The Housing Crisis Needs a Response from Ottawa

Canada’s housing crisis was the primary topic at the recent cabinet retreat in Charlottetown. The ministers received briefings and recommendations from experts. Prime Minister Trudeau’s remarks to the press afterwards were extensive but remarkably lacking in substance given the many ideas that have been proposed.

Organizations such as the Institute for Research on Public Policy (IRPP), the National Housing Accord, and others have advocated various initiatives:

  1. Municipal regulation and fees cause delays and add to the cost of construction. Councilors are hounded by citizens who don’t want to see multiple unit buildings in their neighborhoods. Toronto and Vancouver are the worst offenders and unsurprisingly have the most expensive housing markets.
    Though homelessness is still growing, the Houston government’s aggressive intervention in HRM approval processes has reduced barriers and accelerated developments.
    Across Canada, the problem is that there are more people than all of the residential buildings can accommodate. So proposals to increase rental supplements for low-income households might change who is housed, but will not reduce the number of homeless.
  2. The number of international students has ballooned to 807,750 in 2022, up 31% from the previous year and more than double the number in 2015. Because they pay much higher tuitions than Canadian students they have become crucial to the finances of universities.
    As reported in the Globe and Mail international students are the principal clients of private career colleges. As students they have the right to work as many hours they want. It becomes a second temporary foreign worker plan without the need of a sponsoring employer.
    New housing minister Sean Fraser will need to get a grip on this, restricting it to those for whom the education part of the arrangement is primary.
  3. The Rapid Housing Initiative is a worthwhile federal program launched in 2020 that funds cities and non-profit organizations to build affordable homes for vulnerable Canadians.
    Funding was approved for 4,792 units in March 2021 and 5,473 a year later. As of November 30, 2022, CMHC says only 1,449 units have been completed.
    The projects are vulnerable to delays in getting labour and materials and some of the non-profits may be inexperienced in construction management. The program needs tweaking, but should be continued and expanded.
  4. Trudeau has set a goal of 500,000 immigrants a year. In the twelve months ending March 31 this year, Canada grew by an unplanned 1.2 million, a number that may have included a backlog of approved immigrants who were delayed by covid.
    Nevertheless, it points to an unsustainable pace of increase. At the current rate our shortages of housing and health care workers will become worse.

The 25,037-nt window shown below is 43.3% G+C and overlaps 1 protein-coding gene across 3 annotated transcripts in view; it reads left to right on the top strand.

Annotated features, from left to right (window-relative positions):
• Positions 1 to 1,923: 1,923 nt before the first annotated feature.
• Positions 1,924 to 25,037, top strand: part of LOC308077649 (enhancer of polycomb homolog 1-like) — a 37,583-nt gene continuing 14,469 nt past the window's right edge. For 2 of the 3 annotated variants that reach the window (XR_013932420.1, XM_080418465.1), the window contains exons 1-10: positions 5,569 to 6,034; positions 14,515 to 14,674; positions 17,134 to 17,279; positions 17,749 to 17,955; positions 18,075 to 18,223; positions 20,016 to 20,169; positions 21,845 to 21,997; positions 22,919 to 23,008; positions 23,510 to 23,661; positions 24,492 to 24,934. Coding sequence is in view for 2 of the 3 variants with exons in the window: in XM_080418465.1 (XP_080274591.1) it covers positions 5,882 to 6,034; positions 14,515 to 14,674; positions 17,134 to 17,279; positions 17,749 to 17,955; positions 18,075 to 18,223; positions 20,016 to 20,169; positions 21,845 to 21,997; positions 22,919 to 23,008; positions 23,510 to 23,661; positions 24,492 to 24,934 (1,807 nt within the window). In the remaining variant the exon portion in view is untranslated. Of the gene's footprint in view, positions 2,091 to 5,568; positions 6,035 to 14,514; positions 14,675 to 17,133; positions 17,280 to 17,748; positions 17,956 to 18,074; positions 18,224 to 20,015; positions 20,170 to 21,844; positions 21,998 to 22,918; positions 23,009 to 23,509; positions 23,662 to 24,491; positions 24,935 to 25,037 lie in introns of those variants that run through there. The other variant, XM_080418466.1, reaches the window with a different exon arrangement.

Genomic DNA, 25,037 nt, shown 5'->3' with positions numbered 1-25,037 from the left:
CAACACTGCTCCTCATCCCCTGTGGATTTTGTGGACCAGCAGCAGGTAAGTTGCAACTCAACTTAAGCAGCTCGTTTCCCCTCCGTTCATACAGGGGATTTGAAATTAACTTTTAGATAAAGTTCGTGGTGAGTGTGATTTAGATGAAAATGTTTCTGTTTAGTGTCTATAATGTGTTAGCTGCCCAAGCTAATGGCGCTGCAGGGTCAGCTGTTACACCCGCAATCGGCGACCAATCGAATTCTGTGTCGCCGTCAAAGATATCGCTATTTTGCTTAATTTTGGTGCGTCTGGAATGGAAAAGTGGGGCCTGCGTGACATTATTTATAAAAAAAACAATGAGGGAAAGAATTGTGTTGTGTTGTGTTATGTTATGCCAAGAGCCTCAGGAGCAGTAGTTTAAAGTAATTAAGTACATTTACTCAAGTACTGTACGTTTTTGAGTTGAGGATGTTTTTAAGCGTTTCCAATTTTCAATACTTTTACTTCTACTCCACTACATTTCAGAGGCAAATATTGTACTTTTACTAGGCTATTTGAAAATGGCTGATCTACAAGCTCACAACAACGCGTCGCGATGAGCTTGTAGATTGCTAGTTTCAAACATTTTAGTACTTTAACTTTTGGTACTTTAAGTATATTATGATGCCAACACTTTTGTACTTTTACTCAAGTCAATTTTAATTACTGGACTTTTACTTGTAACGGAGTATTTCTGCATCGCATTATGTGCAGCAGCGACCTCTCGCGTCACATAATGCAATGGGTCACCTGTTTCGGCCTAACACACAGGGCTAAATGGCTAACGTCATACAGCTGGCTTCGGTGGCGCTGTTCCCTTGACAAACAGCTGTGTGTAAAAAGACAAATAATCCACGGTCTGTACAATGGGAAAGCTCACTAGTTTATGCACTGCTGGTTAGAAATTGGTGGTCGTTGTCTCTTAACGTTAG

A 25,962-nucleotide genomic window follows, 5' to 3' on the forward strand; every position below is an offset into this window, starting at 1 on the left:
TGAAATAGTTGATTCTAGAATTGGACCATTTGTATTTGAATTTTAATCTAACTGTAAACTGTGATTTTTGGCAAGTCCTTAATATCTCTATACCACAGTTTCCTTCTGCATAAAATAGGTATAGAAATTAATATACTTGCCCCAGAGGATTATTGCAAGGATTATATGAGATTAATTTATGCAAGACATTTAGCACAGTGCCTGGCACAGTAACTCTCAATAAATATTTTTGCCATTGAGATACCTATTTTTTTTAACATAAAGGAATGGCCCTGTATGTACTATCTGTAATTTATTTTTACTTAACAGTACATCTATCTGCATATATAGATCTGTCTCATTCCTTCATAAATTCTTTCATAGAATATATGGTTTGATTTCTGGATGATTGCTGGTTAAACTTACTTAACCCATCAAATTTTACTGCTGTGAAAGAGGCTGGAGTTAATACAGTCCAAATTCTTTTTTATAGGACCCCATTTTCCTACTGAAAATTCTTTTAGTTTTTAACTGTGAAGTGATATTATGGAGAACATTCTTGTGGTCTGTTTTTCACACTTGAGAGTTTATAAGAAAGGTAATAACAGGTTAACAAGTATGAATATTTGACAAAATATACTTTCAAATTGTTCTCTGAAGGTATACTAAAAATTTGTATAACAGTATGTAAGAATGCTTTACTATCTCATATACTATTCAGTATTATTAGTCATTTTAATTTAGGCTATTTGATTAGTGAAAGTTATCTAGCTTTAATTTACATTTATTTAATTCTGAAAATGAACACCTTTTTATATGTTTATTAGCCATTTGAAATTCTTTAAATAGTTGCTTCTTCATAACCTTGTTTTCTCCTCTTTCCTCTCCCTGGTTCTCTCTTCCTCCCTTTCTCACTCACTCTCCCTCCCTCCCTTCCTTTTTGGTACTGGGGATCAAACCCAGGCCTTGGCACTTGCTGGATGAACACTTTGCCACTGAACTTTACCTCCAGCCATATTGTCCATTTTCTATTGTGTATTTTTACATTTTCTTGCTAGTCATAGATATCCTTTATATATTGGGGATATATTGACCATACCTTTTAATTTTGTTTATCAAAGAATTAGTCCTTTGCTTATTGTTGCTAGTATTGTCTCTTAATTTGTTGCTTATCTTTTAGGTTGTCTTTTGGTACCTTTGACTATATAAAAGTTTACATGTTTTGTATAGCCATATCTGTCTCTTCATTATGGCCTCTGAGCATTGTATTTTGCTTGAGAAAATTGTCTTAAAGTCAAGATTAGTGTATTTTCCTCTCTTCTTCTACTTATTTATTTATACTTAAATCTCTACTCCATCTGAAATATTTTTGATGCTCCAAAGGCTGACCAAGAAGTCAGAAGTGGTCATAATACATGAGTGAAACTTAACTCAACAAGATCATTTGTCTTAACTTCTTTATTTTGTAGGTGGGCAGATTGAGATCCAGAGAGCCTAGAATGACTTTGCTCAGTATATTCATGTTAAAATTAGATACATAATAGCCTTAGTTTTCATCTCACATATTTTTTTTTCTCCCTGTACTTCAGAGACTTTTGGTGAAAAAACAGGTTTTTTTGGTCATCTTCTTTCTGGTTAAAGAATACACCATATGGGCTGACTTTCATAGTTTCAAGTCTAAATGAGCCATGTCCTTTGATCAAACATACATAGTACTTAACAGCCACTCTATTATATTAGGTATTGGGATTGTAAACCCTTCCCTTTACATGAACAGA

This space has, since 2010, argued for greater immigration, but it is time to exercise discipline. Efforts to recruit more workers in those two areas must be increased, and the number of others limited to the level that will not increase waiting lists.
  5. Real Estate Investment Trusts have been important buyers of new rental buildings, providing developers with the proceeds needed for their next project. It is puzzling that the IRPP proposes to discourage those sources of capital by curbing profits and raising taxes.
    Soaring costs for labour and materials were manageable when interest rates were low, but today’s higher rate environment is discouraging new starts.
    Proposals for inclusionary zoning require developers to provide a percentage of units at below market rates. This amounts to a tax. It makes new starts even less likely. It is the wrong way to support low-income households.
  6. In the near term, starts may need some financial support from governments in order to be viable. The Accord calls for low-cost, long term fixed-rate financing plus elimination of the HST for constructing purpose-built rental housing. Providing financing and HST at the rates prevalent 18 months ago would recreate the circumstances when new starts were abundant. And the support should become less necessary as rates ease in the future. Eliminating the HST should not be needed.
  7. More promising is the proposal for creating a national catalogue of pre-inspected and pre-approved plans for four-, six- and eight-plex apartment buildings. These would be mostly manufactured in factories and then shipped to construction sites where local labour would assemble them. The savings in both time and cost would be considerable.

Allowing more immigrants and international students than we can provide with housing and health services is a disservice to them and to Canadians. We should expand capacity as quickly and efficiently as possible, and tailor our intake of future Canadians to the numbers we can support.

The next time he speaks on the topic, the Prime Minister needs to provide a substantial response.


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